Army Col. Jonathan Chung has been fired as commander of the 5th Security Force Assistance Brigade after being suspended earlier this year, service officials have announced.

Army Maj. Gen. Donn Hill, head of Security Force Assistance Command, ultimately relieved Chung of command “due to a loss of confidence in Col. Chung’s leadership and is based on the results of an Army Regulation 15-6 investigation,” the command announced on Thursday.

The term “loss of confidence” is a euphemism used by the military services to avoid giving the exact reasons why an officer or senior enlisted leader has been fired. Army officials also announced that the investigation that led to Chung’s firing can be requested through the Freedom of Information Act, but that process is slow and can take months, if not longer.

Subscribe to Task & Purpose Today. Get the latest military news and culture in your inbox daily.

In an April email asking for support from his colleagues, Chung wrote that he was accused of being a counterproductive and toxic leader and that he was not facing any allegations of criminal, unethical, or immoral actions, according to

Jonathan Chung
Col. Jonathan Chung salutes the flag at the 5th SFAB’s Assumption of Command ceremony, June 30, 2021 at Joint Base Lewis McChord, Washington. (Maj. William Leasure/U.S. Army)

Task & Purpose previously spoke to soldiers who served under Chung who described him as a tough leader who set high standards. Some felt that Chung forced his soldiers to show significant improvement in their leadership skills, while others felt that Chung was a toxic leader who was unnecessarily harsh on his subordinates.

Some soldiers who objected to Chung’s leadership style said that he made his subordinates listen to his podcast and answer questions afterward, and once during the making of a public affairs video of Chung’s unit, he made two soldiers go back to the Central Issue Facility because they had received tactical vests in an older camouflage pattern, explaining “their gear wasn’t ‘high speed enough.’” 

However, former Army Sgt. Robert Swyers told Task & Purpose in a previous story that battalion and company commanders would use the high standards set by Chung to justify additional training beyond what Chung required.

Still, another soldier described Chung on Friday as a “bully” who often blamed his subordinates for problems over which they had no control in order to get them to try harder.

In one incident, Chung screamed at his staff because an Afghan detainee had not been interrogated yet, even though the man had only been in custody for roughly an hour, said the soldier, who spoke to Task & Purpose on condition of anonymity to avoid retaliation.

“We got to a point where we just realized that we are in a game that we were designed to lose,”  the soldier said. “If I had to go work for that man again, I’d leave the Army. I would refuse to go work for him – refuse.”

Chung’s attorney Jeremy Snyder told Task & Purpose on Friday that he has not yet been provided a copy of the investigation’s findings.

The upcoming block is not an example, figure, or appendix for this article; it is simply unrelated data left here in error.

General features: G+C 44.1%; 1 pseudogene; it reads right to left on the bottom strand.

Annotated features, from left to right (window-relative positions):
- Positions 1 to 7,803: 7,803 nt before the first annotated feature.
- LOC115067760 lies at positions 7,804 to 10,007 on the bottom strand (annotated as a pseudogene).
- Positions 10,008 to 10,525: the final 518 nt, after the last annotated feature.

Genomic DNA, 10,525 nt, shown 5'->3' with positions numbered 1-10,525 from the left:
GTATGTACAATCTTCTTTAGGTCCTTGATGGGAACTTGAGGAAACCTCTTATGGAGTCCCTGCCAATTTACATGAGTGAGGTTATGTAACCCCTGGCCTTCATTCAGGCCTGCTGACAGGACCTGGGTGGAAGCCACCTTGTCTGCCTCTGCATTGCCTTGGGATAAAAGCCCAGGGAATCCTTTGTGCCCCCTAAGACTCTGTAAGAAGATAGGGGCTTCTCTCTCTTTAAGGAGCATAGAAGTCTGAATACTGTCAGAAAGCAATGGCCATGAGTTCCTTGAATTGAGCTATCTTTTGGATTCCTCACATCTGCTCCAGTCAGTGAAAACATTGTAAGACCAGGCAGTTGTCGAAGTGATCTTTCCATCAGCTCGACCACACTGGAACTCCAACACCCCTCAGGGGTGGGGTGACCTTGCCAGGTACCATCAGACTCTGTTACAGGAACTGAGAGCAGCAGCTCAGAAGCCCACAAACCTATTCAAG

“As far as we know, Col. Chung has not received any kind of reprimand or punishment of any sort,” said Snyder with the firm Military Law. “I’m not sure exactly what the basis is for his removal from command at this point. We don’t have that information.”

Jonathan Chung
Col. Jonathan Chung, then-commander of 2-2 Stryker Brigade Combat Team, speaks with the Provincial Chief of Police and Department of State officials of a fictional country they’re deployed to during a Key Leader Engagement at National Training Center in Fort Irwin, CA. (U.S. Army photo)

Snyder confirmed that the Army’s investigation looked into whether Chung was a counterproductive leader, which he described as “a pretty subjective standard.”

Chung received an outpouring of support after he was suspended in April, said Snyder, who submitted a rebuttal package to Army officials challenging the move that included more than 200 letters of support. Some of those letters came from people who reached out to Snyder asking how they could help Chung.

“We had more people come out from 5th SFAB in support of Col. Chung than the IOT [investigating officer team] even interviewed,” Snyder said. “So, we’re a little perplexed as to why the result is what it is. But all I can say is that Col. Chung has a massive amount of support throughout his career, including at the 2-2 [2nd Stryker Brigade Combat Team, 2nd Infantry Division] and 5th SFAB.”

Snyder said he has represented thousands of military clients throughout his career and none of them has received as much support as Chung. He added that he felt the number and diversity of people who sought to help Chung should have shown that the weight of the evidence in the case was in Chung’s favor.

“Obviously, someone disagreed, as people do,” Snyder said.

Chung is now expected to transition to civilian life, said Snyder, who did not know exactly when Chung is scheduled to retire from the Army.

“Col. Chung will make a smooth transition from this during his remaining time in the military,” Snyder said, “He is a natural leader, proven through his 65 months in combat and 100 months in command. He has served this country with selfless service and honor, and we have no doubt he will continue to lead and impact future generations whether in the Army or as a civilian leader in retirement.”

The latest on Task & Purpose